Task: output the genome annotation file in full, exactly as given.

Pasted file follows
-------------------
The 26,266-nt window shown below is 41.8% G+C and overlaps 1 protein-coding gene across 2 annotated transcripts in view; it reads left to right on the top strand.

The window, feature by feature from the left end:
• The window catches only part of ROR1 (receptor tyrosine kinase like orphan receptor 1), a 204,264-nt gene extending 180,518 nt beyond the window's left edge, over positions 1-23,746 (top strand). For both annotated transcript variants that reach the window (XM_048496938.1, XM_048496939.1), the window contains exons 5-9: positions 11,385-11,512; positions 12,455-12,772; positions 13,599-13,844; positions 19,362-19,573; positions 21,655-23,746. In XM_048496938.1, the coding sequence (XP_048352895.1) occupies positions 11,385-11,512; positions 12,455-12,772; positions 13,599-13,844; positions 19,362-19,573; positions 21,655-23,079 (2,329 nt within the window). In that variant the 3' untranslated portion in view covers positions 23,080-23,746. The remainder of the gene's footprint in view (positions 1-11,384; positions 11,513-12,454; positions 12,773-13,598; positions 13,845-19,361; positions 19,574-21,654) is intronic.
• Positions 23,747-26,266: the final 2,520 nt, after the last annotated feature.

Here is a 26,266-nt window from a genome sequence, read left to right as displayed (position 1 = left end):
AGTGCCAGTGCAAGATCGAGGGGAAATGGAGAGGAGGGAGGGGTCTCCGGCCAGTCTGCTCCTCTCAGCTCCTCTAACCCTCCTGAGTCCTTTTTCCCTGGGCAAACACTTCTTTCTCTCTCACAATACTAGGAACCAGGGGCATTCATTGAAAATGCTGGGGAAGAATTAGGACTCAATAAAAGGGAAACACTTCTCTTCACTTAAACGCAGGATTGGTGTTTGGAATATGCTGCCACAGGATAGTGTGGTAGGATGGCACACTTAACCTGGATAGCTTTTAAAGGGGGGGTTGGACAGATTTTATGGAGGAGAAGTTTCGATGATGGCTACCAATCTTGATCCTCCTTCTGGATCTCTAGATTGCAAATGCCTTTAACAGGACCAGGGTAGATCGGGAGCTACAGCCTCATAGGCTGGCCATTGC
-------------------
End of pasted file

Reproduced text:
The 26,266-nt window shown below is 41.8% G+C and overlaps 1 protein-coding gene across 2 annotated transcripts in view; it reads left to right on the top strand.

The window, feature by feature from the left end:
• The window catches only part of ROR1 (receptor tyrosine kinase like orphan receptor 1), a 204,264-nt gene extending 180,518 nt beyond the window's left edge, over positions 1-23,746 (top strand). For both annotated transcript variants that reach the window (XM_048496938.1, XM_048496939.1), the window contains exons 5-9: positions 11,385-11,512; positions 12,455-12,772; positions 13,599-13,844; positions 19,362-19,573; positions 21,655-23,746. In XM_048496938.1, the coding sequence (XP_048352895.1) occupies positions 11,385-11,512; positions 12,455-12,772; positions 13,599-13,844; positions 19,362-19,573; positions 21,655-23,079 (2,329 nt within the window). In that variant the 3' untranslated portion in view covers positions 23,080-23,746. The remainder of the gene's footprint in view (positions 1-11,384; positions 11,513-12,454; positions 12,773-13,598; positions 13,845-19,361; positions 19,574-21,654) is intronic.
• Positions 23,747-26,266: the final 2,520 nt, after the last annotated feature.

Here is a 26,266-nt window from a genome sequence, read left to right as displayed (position 1 = left end):
AGTGCCAGTGCAAGATCGAGGGGAAATGGAGAGGAGGGAGGGGTCTCCGGCCAGTCTGCTCCTCTCAGCTCCTCTAACCCTCCTGAGTCCTTTTTCCCTGGGCAAACACTTCTTTCTCTCTCACAATACTAGGAACCAGGGGCATTCATTGAAAATGCTGGGGAAGAATTAGGACTCAATAAAAGGGAAACACTTCTCTTCACTTAAACGCAGGATTGGTGTTTGGAATATGCTGCCACAGGATAGTGTGGTAGGATGGCACACTTAACCTGGATAGCTTTTAAAGGGGGGGTTGGACAGATTTTATGGAGGAGAAGTTTCGATGATGGCTACCAATCTTGATCCTCCTTCTGGATCTCTAGATTGCAAATGCCTTTAACAGGACCAGGGTAGATCGGGAGCTACAGCCTCATAGGCTGGCCATTGC